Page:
2003. (180 min.)


2004. (126 min.)

directed by: Philip Saville

screenplay by: John Goldsmith

cast: Henry Ian Cusick, Christopher Plummer...

directed by: Mel Gibson

screenplay by: Benedict Fitzgerald & Mel Gibson

cast: James Caviezel, Maria Moregenstern, Monica Bellucci...

02/21/04 - Academy 6 - 1003 East Colorado Blvd. Pasadena - 12:30 pm

02/27/04 - Vista - 4473 Sunset Blvd. LA - 7:00 pm

It might not seem proper to put these two films one against the other, but on second thought there is hardly a more appropriate thing to do, since one of them will hardly get (at least it didn't get by now) the attention it deserved, and the other got publicized out of every proportion (in both negative and positive way).

"The Gospel of John" is a word-by-word adaptation of the said gospel - the one least similar to the other three officially included in the New Testament.

It is a honest movie, as far as moviemaking is concerned, but its most outstanding feature is the performance of Henry Ian Cusick, without any doubt, the best movie Jesus ever. No actor so far had managed to portrait this character with such ambiguity - instead of trying to create an admirable Son of God, Cusick managed to come out as an both original and universal Son of Man.

What enhanced the effect of depth, authenticity and the message of the film is the decision of its makers to choose a most simple and yet unsurpassable approach - they told a story.

The only unfortunate fact is that not enough people will see this movie before they get exposed to Mel Gibson's product.

To be short about it, it's enough to say Mel Gibson's "Passion" is - kitsch.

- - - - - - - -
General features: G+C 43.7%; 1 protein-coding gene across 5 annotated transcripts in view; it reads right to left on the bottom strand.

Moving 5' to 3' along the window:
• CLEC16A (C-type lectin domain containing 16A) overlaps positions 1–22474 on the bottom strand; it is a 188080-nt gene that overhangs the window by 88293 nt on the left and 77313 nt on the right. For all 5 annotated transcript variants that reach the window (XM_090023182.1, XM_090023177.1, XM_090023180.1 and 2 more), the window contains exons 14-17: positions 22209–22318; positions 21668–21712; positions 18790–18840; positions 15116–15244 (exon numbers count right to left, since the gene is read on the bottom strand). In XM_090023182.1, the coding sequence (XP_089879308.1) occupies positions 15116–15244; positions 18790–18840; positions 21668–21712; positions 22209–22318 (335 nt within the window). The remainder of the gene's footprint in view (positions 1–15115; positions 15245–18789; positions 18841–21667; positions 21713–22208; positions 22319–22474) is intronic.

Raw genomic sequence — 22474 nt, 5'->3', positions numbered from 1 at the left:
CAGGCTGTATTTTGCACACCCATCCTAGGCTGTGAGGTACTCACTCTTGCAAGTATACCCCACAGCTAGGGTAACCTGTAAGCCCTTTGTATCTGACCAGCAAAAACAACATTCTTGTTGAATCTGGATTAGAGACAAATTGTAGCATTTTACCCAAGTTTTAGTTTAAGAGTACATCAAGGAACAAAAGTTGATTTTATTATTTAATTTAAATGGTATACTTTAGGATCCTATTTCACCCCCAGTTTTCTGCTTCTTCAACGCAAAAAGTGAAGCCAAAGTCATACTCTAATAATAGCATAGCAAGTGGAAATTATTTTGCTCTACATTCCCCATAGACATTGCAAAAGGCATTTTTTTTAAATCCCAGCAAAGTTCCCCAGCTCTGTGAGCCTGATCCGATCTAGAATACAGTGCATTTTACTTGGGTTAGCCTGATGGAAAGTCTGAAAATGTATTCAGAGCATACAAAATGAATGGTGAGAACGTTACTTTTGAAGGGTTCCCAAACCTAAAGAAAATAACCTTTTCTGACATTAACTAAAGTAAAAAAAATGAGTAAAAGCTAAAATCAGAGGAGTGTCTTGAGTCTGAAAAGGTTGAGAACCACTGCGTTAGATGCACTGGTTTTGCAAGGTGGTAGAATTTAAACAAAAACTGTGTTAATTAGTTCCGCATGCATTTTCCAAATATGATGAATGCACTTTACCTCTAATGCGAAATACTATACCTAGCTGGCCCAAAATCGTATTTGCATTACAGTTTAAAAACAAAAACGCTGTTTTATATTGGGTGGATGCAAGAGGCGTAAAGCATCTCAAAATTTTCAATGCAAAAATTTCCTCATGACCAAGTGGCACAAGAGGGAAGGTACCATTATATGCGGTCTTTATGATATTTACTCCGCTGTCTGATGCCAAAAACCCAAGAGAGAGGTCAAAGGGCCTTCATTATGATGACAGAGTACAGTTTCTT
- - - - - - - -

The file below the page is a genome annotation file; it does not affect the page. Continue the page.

That might seem a bit harsh, so well elaborate:

In his most recent film Mel Gibson managed to reenact the last hours of Jesus' life without relaying a single emotion.

How is that possible?

First he managed to reduce Christ in a pile of withering pulp of flesh. In attempt to convince us in Jesus' suffering in first ten minutes Gibson closed one of his eyes by beating, leaving him to stagger for the rest of the film in a manner that most reminds of Stalone's Rocky getting pulverized by USSR's Drago. And like Rocky Jesus takes the beating but we don't doubt in his eventual victory.

In attempt to resensitize movie audience for human (or indeed divine) pain, Gibson even managed to plagiarize himself. Remember the final scene of torture from "Braveheart"? Well, in "Passion" it lasts 120 out of total 126 minutes.

Obsessed with the idea of Jesus standing in place of the entire humanity to take the God's punishment, Gibson ignored everyone concerned - the Christ, the humanity, the God.

Christ is made to resemble a slaughtered whale being cut up on an Japanese ship.

The humanity is reduced to a horde of savages unworthy of any Savior.

And God? He's simply nonexistent.

To achieve a most superficial and meaningless depiction of the Passion, Gibson employed every cliché in the book. An Italian starlet as Mary Magdalene, horror and action movie references (Jewish and Roman soldiers to extreme to make it into Mad Max III), cheap ($25 mil.) iconography borrowed from MTV music videos, plus a very Goth Satan.

The product is simply devoid of any meaning - why did Christ bother to die? For whom? Surely not for slobbering psychopaths who crucified him.

Because for humanity Gibson sees no hope, people for him are not even evil (he need Satan for that role), for Mel people are just grotesque caricatures who just happened to be Jesus' pet project.

Accusations of anti-Semitism? Gibson is not against Jews, Gibson is against the entire humanity holding it responsible for the death of Christ. Maybe that's why this movie seems to be a very private settling of accounts in which the Christ himself has merely a supporting role.

As for the depth of the message of faith and love you'll find more of it in a Jesus is My Homey bobblehead.      

But numbers maybe speak more than words, even more than pictures:

The making of "The Gospel of John" cost $15 million.

In its more than five months of showing in the US, "The Gospel" has earned the total of $ 3.862.285 - quite a sum when one considers it's been constantly running in only one LA theater, oh, right, in no LA theatre, but at Academy 6 in Pasadena.

"The Passion of the Christ" production budget was $25 million, plus, reportedly, additional $30 million marketing budget.

On the other hand, in only two days since its US release "The Passion" had cashed in $41,338,000 - plus our sixteen bucks.